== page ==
Hey there, time traveller!
This article was published 12/5/2020 (341 days ago), so information in it may no longer be current.
Advocates for the common good
Re: Providers key to bridging digital divide (May 11)
It is inspiring to see Tom Simms maintaining a family tradition of advocating worthwhile matters for the common good.
When I went to a one-room public school (Rob Roy) in the 1940s north of Portage la Prairie, Alden Simms was an inspector of schools in that region. A visit to a school by a school inspector during those days always was a significant event. I very well recall one visit by inspector Simms when he told us that he thought the time had come when all Manitoba schools should be provided with indoor plumbing that replaced the outdoor facilities.
It is nice to see the grandson, Tom Simms, now making another case for improving the common good. The tradition of advocating for the common good is still wonderfully maintained. Thank you!
Peter H. Peters
Those in need
Re: Welfare doesn’t cover basic needs (Letters, May 11)
A big thank-you to Renée LeNeveu for her assessment of the provincial Employment and Income Assistance Program that provides inadequate financial help to Manitobans who have no other way to support themselves or their families.
It’s no wonder we see panhandlers risking their lives at so many downtown intersections (and not-so-downtown intersections). These guys and girls are in survival mode.
Soviet Union's sacrifices overlooked
Every year at springtime, the newspapers and TV pay tribute to the liberators of Europe from the Nazi Third Reich, focusing on the sacrifice of the Canadian and U.S. soldiers, but mentioning little or nothing about the enormous losses of the Soviet Union. It is time to show readers the official data from military historians.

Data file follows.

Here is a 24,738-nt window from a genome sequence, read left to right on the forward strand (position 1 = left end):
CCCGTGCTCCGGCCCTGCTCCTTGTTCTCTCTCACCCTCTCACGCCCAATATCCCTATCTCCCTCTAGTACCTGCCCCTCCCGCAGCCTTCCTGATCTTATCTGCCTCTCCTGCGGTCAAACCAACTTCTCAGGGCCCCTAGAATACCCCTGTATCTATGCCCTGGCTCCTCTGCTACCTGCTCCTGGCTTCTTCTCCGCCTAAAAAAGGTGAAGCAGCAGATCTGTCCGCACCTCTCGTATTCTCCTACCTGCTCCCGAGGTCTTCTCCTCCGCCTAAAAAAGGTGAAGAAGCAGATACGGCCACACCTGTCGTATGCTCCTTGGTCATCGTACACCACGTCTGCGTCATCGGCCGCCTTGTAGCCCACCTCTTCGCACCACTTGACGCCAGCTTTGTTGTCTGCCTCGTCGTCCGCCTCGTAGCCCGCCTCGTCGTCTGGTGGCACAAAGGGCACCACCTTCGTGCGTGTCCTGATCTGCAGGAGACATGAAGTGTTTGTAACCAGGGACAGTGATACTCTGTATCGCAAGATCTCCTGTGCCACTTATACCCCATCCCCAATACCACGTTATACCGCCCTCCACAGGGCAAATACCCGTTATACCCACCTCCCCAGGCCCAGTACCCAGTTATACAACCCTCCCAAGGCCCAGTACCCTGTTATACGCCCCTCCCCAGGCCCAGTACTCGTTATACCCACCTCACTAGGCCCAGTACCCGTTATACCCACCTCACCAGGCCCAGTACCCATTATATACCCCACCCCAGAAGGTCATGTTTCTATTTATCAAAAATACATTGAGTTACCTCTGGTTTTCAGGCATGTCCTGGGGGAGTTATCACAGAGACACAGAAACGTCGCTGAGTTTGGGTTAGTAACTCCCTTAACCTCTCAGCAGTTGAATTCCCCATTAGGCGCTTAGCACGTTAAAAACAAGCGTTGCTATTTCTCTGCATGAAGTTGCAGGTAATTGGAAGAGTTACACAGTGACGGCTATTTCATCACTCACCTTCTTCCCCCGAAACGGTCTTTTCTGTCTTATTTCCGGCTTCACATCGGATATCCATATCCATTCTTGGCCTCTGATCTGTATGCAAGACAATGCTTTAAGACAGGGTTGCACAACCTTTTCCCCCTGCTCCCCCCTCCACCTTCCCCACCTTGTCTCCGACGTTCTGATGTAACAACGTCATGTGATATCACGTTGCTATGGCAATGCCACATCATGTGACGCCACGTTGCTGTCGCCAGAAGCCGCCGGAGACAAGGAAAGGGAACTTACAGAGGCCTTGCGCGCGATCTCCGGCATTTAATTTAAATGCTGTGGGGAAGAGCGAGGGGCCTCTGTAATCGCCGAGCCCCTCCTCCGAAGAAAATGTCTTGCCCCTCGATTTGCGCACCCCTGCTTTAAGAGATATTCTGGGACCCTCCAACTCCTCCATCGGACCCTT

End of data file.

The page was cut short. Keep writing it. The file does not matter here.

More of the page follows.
The United Kingdom lost 400,000 civilians; the United States lost 425,000 military; Canada lost 40,000 military; the Soviet Union lost 14 million soldiers and 10 million civilians. In 1941 the Red Army confronted the most formidable military force in history: four million German soldiers, 1,500 tanks, 1,600 airplanes and thousands of heavy cannons.
The figures speak for themselves. Without the Soviet Union’s sacrifice, it is possible that the Nazis would have been the victorious despots of the world.
Use mental health terms with care
Re: Story of schizophrenic boys brilliantly told (May 9)
The book reviewer, writing about Robert Kolker’s Hidden Valley Road, uses terminology commonly seen and heard in the media when referencing schizophrenia. In my experience this is almost always unintentional; however, this does provide an opportunity to reflect on certain words, their meaning and the message they send.
"Madness" used as a descriptor of schizophrenia appears several times. This word is not and has not been used in the mental health community for many years. It is emotionally laden and carries with it a sense of chaos, fear and hopelessness. Schizophrenia is a brain disorder, like many other brain disorders that have been identified (but are much less likely to be stigmatized).
Individuals with this illness are not "schizophrenics," they are people with schizophrenia. This is a dehumanizing term, and the first step toward "othering." While this might seem to some to be an exercise in political correctness, I would say this: words have meaning. Language is important.